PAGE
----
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Give Thanks - And Think Of The Future
The holidays mean fun, feasts, festivities, and getting together with family and friends. They also pose the perfect opportunity to discuss important estate planning issues while everyone is together. There is no better time to talk about your wishes for the future than with loved ones around the table. This is especially true if family members live considerable distances from each other and only see each other a few times a year.
The discussion of wills, powers of attorney, health care surrogates, and other matters related to estate planning may seem like strange talk for a holiday get-together. But, there is no reason an estate planning discussion can't be managed in a relaxed and casual atmosphere. While it may seem awkward or bleak to talk about such matters during a joyous time of year, it can actually provide a great sense of relief to share with others your plans for the future. In addition, it can go a long way in preventing family disputes which may arise in the future. Often, initiating the conversation is the hardest part - once the subject is breached, you might be surprised to find how willing everyone is to participate in the conversation. If you are struggling with how to bring up the subject with your family, here are some questions to get the dialog going:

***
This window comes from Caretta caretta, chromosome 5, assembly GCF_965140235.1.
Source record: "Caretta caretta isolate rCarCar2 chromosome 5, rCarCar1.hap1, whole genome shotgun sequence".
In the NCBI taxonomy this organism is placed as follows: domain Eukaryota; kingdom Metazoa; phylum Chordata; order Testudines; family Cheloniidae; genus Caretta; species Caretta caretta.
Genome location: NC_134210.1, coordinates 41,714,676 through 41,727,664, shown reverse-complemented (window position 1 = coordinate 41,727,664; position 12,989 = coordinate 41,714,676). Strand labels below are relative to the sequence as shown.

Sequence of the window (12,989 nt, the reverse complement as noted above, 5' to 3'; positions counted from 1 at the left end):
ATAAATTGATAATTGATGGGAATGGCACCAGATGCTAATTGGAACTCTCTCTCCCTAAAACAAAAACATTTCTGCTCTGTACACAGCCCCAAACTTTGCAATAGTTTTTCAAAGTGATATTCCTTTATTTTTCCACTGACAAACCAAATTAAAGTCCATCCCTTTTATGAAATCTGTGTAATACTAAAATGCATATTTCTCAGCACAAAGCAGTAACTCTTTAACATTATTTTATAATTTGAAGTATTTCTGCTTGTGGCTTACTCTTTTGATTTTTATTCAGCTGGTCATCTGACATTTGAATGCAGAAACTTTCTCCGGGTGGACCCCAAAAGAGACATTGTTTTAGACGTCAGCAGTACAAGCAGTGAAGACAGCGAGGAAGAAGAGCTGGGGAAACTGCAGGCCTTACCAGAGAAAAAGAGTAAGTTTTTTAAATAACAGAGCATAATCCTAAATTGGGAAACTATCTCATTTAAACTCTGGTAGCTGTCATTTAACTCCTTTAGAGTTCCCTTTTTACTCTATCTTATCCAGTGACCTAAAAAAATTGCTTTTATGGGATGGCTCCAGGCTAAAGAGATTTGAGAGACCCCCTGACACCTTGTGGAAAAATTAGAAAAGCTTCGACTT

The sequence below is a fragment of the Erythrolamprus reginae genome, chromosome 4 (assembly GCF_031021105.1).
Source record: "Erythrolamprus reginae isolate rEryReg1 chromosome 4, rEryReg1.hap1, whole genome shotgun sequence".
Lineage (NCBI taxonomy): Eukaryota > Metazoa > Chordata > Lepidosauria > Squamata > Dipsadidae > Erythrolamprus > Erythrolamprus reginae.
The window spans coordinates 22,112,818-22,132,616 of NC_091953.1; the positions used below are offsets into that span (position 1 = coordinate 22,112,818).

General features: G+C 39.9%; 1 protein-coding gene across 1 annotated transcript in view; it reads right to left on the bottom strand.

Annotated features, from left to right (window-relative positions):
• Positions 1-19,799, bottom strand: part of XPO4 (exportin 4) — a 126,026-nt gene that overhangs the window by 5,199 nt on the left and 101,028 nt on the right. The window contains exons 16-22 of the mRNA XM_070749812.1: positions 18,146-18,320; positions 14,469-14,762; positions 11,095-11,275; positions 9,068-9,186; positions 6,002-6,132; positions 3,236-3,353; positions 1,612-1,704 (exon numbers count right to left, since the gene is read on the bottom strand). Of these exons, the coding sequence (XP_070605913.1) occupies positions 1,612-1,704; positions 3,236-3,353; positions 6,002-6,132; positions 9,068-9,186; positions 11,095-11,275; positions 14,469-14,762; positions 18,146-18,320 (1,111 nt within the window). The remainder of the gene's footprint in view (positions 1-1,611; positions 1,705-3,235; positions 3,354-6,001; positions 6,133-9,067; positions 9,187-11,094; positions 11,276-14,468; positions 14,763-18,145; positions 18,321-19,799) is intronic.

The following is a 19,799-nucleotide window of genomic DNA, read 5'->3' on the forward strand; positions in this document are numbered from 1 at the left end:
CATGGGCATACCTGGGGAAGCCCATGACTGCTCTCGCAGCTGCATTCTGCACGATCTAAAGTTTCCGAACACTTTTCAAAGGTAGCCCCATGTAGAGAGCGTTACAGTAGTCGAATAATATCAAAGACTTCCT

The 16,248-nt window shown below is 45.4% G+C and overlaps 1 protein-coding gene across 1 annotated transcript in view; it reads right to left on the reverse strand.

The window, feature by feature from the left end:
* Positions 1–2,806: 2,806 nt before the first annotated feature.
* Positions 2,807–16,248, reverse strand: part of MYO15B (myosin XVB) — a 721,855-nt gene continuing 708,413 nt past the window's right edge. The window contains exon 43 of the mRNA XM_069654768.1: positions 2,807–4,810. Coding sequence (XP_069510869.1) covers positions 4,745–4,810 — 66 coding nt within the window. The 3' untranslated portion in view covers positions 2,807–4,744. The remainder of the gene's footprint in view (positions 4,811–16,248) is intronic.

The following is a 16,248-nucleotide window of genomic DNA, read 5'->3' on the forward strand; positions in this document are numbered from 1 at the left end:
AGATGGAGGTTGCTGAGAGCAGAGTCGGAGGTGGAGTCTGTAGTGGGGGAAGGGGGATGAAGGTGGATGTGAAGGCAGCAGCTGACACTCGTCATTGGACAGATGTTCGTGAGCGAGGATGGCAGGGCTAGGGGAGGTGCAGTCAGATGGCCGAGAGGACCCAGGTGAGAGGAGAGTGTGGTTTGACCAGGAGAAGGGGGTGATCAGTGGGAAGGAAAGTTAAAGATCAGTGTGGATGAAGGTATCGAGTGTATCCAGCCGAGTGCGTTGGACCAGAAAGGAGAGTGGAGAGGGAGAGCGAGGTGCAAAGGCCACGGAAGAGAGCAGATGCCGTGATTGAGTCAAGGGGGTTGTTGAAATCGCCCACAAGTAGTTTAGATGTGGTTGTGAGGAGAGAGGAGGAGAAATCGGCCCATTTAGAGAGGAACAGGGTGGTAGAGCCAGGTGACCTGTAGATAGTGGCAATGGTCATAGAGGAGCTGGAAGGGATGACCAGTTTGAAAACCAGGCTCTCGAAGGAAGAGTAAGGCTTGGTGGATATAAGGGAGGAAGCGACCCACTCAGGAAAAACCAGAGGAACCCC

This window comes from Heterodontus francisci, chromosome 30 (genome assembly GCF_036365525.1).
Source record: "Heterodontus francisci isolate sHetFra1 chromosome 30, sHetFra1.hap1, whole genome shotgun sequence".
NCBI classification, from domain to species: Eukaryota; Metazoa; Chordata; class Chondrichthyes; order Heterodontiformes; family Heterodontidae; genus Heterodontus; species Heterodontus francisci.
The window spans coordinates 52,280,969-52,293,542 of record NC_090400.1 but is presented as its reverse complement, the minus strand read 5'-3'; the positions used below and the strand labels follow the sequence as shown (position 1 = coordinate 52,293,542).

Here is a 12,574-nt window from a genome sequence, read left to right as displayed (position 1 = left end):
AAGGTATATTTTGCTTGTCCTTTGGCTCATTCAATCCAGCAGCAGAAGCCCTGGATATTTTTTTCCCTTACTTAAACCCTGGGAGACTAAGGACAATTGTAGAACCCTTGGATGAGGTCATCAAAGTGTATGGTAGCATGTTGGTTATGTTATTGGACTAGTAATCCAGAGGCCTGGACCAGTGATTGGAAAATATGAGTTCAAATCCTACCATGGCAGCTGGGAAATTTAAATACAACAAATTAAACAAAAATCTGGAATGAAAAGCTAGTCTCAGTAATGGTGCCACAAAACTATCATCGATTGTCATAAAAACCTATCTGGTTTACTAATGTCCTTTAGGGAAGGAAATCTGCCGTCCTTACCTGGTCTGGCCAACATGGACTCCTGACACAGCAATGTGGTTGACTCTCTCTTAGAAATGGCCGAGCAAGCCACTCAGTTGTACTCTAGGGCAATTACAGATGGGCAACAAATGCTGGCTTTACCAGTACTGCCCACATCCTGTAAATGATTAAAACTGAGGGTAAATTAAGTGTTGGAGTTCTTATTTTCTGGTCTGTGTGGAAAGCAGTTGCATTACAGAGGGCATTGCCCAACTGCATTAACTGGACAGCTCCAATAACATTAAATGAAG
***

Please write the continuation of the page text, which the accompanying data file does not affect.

1. Do you have a Will? If so, where is it located and would you like to provide anyone with a copy?
2. Have you appointed an Executor? Should we discuss whom you would like to serve in that capacity? What if that person is unavailable or unwilling to fill the role?
3. Are there wishes regarding certain assets that are not specifically mentioned in the Will? Small items with emotional sentiment attached to them (for example, photo albums) may go unaccounted for in the Will, so it is wise to decide how these will be divided up in advance.
4. Where are things located? Besides the Will or other estate planning documents, it is important to know the location of such items as safety deposit boxes, keys for property or vehicles, checking accounts, etc.
5. Do you have a Living Will? How about a Health Care Power of Attorney?
6. Do any estate planning documents need to be updated in light of recent events (i.e., marriage, divorce, births or deaths in the family)?
Not only should your family know your wishes, but the details should also be discussed with an estate planning attorney who can formalize them in writing. Estate planning benefits greatly from forethought and the process runs more smoothly if you have discussed your wishes with those you love, considered your assets, made a list of goals, and established whom you trust to carry out your legacy. Take the opportunity this holiday season to discuss your and your family's future - the peace of mind it brings may be one of the greatest presents you could give to them.
This article is intended as a summary of federal and state law and does not constitute legal advice.